Every entrepreneur I know has a few bad habits they intended to overcome a long time ago, such as micromanaging, or failure to get enough rest and relaxation. As a result, both their business and their personal lives continue to suffer. Wouldn’t you like to know how to make that big step to get past your procrastination and get to your maximum potential once and for all?

Well, the experts are now convinced that the solution is not to try for a big step at all, but to take many baby steps instead. I just finished a new book, “The Leading Brain,” by Friederike Fabritius, and Hans Hagemann, with the science behind this. Fabritius is a neuropsychologist, Hagemann is a leadership expert, and both speak from extensive experience in the world of business.

They point out that establishing good habits and getting rid of bad ones involves the same basic skills; goal setting and motivation, getting started, and staying on track. Most smart entrepreneurs and business owners I know have no trouble with goal setting and motivation, but because they are overwhelmed with the many business priorities, they never get around to fixing themselves.

That’s where starting small comes in. The way our brains are wired, making a tiny step doesn’t raise all the fears of failure or trigger procrastination, and many small steps increases confidence, and makes the desired end seem enticingly near. This is why a continuous improvement strategy works more effectively in business than the “big bang” theory for moving your business forward.

In my role as a mentor to entrepreneurs, I often recommend attacking bad habits and efforts to improve using the six basic strategies outlined by the authors. I have paraphrased them here, with my own specifics on business realities, all with the emphasis placed on “small.”

  1. Ask small questions. If your habit change goal of a two-week vacation away from the office seems too large or risky, simply ask yourself, “What is one small step I can take toward reaching that goal?” You could start by slipping out an hour early for a school event, or take a half-day every week, until you feel comfortable with a longer absence.
  2. Think small thoughts. Now that you have answered your question, it’s time to visualize yourself acting on it. If you isolate a task that makes you uncomfortable, like doing employee performance reviews, and then gradually visualize yourself writing a few notes on their results, over time your mind’s attitude toward the dreaded task will be reshaped.
  3. Take small actions. Thus small questions and small thoughts ultimately lead to small actions. While writing a business plan always seems like a huge task to be done on another day, if you break it into small steps, and commit to assigning each segment to the right person, you may be amazed at how much content you get in a short period.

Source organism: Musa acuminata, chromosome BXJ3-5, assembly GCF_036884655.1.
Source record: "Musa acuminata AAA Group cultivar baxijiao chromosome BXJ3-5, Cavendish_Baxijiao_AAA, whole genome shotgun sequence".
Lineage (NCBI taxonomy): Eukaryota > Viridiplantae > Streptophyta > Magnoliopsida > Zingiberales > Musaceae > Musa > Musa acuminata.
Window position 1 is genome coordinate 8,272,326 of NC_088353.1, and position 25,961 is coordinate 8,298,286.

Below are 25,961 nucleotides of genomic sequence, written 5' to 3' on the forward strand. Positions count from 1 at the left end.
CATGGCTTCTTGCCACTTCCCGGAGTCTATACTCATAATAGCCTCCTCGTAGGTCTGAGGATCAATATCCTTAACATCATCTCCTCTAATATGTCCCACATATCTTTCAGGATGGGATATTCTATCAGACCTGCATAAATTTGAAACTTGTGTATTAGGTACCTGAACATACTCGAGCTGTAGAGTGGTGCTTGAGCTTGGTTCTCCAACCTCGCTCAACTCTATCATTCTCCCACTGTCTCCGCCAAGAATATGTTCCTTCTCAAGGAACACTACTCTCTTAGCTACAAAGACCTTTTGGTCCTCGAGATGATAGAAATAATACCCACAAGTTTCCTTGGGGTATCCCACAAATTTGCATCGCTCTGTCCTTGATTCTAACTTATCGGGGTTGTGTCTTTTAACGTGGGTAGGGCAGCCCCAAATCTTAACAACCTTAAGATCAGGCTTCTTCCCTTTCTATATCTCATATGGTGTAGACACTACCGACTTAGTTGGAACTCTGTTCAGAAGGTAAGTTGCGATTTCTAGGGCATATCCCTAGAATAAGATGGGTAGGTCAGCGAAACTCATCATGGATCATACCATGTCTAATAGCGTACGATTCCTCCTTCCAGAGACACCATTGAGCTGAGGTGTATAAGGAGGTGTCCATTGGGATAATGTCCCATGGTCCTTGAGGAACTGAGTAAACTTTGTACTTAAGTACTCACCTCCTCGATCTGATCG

4. Solve small problems. Be honest with yourself about small habits you have which may irritate your direct reports, coworkers, or customers. Strive to do so without punishing yourself. This new awareness alone will reduce the probability that you will repeat the same mistakes. If you find a common issue, that provides further incentive to improve.
  5. Give small rewards. We now know that most of our bad habits were originally triggered by the expectation of some sort of reward. For example, smokers looking for stress relief or relaxation. Thus you need to look for a healthier small reward, like a trip to the gym, to relieve stress. Small rewards can often be a greater source of motivation than large ones.
  6. Identify small moments. The little satisfactions can sometimes mean a lot. Use the positive feedback from a satisfied customer to make sure you do the follow-up with every key customer. The smile on the face of your team when they see you on the floor, rather than hiding in your office, will incent you to break that habit of being inaccessible.

In all cases, if you want to make a change that lasts, good intentions are not enough. You need to attach your new routine to a trigger. Frowns rather than smiles should trigger action, rather than anger and stress. Eliminate those bad habits, one at a time, and start some good ones the same way. Soon you will be achieving a new peak level of performance, and enjoying it more. It worked for me.

SOURCEStartup Professionals
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Marty Zwilling
Marty Zwilling is the Founder and CEO of Startup Professionals, a company that provides products and services to startup founders and small business owners. Marty has been published on Forbes, Harvard Business Review, Huffington Post, Gust, and Young Entrepreneur. He writes a daily blog for entrepreneurs, and dispenses advice on the subject of startups to a large online audience of over 225,000 Twitter followers. He is an Advisory Board Member for multiple startups; ATIF Angels Selection Committee; and Entrepreneur in Residence at ASU and Thunderbird School of Global Management. Follow Marty on Twitter @StartupPro or Circle him on Google+.

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